A group of graduate students in clinical developmental psychology at York University united recently to serve a common cause: to ensure a welcoming environment for incoming refugees.
Coming from similar academic backgrounds and having extensive experiences in community settings serving children, youth and families, this group of students created the Psychology Graduate Student (PGS) Refugee Education Initiative. This initiative is in collaboration with the Syria Response & Refugee Awareness Project at York University and is supported by the Psychology Graduate Student Association.
With the recent surge of refugees coming to Canada, there is a need for educational seminars to complement the training of sponsorship teams and volunteers, and to ensure a community that is well-equipped to host and integrate newcomers, said Jala Rizeq, one of the students leading the initiative.
As a result, the team developed educational presentations based on research and practice in developmental psychology. In these presentations, they introduce a model that explains the multiple factors, influencing refugees in Canada, and highlight those factors that contribute to their integration and well-being.
Their presentations stress the importance of a number of key points, including: the complex and diverse nature of refugees’ experiences; the strength and resilience of refugees; integration into Canadian society; and cultural sensitivity (awareness, responsibility and respect of other cultures).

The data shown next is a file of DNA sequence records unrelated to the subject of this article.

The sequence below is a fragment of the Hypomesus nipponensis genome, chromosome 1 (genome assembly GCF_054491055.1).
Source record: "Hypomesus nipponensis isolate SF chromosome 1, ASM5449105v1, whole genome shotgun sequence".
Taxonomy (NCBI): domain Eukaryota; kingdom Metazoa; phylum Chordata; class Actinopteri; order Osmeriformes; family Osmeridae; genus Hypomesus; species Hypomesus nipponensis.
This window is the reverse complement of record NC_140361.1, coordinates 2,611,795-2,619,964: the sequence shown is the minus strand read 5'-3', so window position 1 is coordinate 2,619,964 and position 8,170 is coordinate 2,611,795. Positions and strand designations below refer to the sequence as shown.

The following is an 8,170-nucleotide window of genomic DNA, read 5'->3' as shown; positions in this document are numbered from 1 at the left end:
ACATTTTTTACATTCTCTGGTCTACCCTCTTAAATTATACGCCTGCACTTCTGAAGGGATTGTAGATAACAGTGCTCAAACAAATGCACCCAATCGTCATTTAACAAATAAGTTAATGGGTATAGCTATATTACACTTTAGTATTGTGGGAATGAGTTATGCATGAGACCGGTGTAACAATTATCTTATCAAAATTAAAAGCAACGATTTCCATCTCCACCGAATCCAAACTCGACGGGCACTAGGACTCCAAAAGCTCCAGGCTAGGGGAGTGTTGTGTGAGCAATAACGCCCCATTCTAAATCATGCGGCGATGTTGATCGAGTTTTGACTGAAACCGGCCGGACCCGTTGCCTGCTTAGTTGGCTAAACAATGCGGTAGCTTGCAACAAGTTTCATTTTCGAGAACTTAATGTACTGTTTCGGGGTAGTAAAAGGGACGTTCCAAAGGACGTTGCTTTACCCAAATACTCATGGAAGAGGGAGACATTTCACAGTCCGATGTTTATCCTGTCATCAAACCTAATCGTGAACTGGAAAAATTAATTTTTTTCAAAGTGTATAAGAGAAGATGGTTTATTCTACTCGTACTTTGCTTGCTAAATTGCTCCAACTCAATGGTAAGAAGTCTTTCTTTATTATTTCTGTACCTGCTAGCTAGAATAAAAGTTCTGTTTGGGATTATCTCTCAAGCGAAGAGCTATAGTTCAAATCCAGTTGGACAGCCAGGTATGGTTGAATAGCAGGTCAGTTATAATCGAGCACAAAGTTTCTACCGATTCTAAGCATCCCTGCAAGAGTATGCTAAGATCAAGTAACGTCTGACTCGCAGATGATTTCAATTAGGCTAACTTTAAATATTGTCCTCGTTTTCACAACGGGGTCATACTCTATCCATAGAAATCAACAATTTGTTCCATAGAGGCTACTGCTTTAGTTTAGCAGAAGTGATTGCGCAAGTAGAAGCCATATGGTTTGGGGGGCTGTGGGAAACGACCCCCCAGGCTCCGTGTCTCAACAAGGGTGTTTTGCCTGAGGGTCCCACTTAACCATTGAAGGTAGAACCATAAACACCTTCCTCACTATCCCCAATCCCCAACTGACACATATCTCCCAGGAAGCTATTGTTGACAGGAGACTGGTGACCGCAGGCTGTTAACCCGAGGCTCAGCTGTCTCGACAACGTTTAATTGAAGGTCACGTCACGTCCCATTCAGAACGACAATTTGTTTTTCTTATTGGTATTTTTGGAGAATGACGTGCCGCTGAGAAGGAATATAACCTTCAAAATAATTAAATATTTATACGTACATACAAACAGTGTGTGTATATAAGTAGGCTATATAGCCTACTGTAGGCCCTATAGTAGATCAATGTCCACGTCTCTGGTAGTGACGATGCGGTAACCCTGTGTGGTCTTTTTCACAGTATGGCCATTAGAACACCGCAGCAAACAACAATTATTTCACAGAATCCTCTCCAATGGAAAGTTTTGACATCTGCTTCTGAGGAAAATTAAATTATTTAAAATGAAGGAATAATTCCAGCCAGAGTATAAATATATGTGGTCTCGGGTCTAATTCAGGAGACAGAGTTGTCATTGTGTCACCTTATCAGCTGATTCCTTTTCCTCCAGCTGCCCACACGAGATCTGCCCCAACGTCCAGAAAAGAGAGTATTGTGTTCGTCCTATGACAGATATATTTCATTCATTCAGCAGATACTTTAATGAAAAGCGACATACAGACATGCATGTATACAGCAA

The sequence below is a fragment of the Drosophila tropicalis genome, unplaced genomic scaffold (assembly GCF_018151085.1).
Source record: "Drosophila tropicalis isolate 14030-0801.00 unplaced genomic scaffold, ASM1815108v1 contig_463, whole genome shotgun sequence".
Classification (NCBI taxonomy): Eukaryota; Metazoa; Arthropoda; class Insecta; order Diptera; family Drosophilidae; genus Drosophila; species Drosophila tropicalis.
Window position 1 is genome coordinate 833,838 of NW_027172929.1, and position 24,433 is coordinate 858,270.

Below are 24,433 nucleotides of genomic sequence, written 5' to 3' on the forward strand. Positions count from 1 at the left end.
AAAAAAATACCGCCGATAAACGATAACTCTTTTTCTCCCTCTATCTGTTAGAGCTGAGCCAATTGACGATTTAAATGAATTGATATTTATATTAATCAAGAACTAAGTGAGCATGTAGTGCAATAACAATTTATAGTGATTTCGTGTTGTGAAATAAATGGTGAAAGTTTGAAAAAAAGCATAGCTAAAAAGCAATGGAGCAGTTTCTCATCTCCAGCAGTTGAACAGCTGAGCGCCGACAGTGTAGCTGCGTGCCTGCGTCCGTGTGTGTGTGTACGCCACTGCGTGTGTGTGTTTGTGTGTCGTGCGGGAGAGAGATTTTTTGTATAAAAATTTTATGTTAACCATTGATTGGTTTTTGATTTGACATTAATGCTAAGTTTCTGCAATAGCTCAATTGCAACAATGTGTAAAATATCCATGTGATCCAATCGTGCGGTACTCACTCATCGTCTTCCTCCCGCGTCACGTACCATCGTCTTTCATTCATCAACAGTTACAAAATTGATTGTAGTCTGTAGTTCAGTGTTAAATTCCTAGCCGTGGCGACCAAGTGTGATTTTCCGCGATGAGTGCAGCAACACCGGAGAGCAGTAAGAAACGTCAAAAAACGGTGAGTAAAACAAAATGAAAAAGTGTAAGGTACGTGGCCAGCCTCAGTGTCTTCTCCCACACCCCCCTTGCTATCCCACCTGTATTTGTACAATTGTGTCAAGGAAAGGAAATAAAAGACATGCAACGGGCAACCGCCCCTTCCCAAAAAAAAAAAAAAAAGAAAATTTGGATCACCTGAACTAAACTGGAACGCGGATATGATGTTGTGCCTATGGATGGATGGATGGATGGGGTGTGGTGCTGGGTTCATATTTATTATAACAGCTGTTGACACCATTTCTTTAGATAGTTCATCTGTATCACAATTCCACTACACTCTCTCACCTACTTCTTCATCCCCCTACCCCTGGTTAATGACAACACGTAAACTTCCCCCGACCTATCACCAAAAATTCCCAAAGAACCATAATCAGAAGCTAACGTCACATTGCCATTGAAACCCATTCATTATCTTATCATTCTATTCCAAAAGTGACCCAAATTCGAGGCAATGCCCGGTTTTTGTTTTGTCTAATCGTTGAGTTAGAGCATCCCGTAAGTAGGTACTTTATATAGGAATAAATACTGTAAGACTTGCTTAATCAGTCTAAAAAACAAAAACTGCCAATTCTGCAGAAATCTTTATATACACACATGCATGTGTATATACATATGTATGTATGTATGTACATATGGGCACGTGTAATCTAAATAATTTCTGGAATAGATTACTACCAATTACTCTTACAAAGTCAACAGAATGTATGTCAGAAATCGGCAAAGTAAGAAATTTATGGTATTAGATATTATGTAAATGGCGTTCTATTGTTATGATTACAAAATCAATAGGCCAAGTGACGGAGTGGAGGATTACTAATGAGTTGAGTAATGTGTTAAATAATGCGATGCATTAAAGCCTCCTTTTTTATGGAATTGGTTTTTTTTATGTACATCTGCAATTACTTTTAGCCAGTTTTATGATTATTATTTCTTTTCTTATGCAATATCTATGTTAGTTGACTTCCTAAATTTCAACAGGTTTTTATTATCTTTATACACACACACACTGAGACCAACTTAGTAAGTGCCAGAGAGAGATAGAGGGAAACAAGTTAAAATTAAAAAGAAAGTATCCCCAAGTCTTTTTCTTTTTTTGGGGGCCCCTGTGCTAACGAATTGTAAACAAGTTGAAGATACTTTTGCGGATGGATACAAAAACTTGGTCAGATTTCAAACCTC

“It has really been heartening to see Jala Rizeq and her fellow psychology graduate students launch this thoughtful and valuable initiative, and to partner with them in it,” said John Carlaw, project lead for the Syria & Refugee Awareness Initiative. “Their initiative has been very well received by sponsor teams, including a classroom presentation to the ‘Students for Syrian Refugees’ group, upcoming work with the Keele campus’ local World University of Canada (WUSC) committee and has been made available to teams across the wider Ryerson University Lifeline Syria Challenge (RULSC) program as well. The RULSC program incorporates four GTA universities.”
The team also provided brochures with a comprehensive list of community resources and services in the GTA that serve refugees, as well as educational and mental health resources available for volunteers and sponsorship teams. These resources have been shared with sponsorship teams at York University, Ryerson University and the University of Toronto.
The PGS Refugee Education Initiative has been well-received by the York University community. To date, they have presented to the Students for Syrian Refugees Team, attended sponsorship events at York University and the University of Toronto, and have become actively involved with the York U Scientists team and the WUSC committee at York University.
The initiative has received positive feedback that continues to motivate the team to further expand their impact. Ultimately, the team emphasizes the importance of empowering those working with refugees, through building a healthy, safe and welcoming environment for those arriving to our community.
“The Psychology Graduate Students Refugee Education Initiative is a fantastic example of the types of positive contributions that the York community can make to welcome refugees and prepare our communities for their arrival,” said Carlaw.
For more information on the PGS Refugee Education Initiative, visit osgoode.yorku.ca/psychology-graduate-students-pgs-refugee-education-initiative, and for the Syria Response & Refugee Awareness Project at York University, visit osgoode.yorku.ca/refugees. The team can also be reached through email at email@example.com.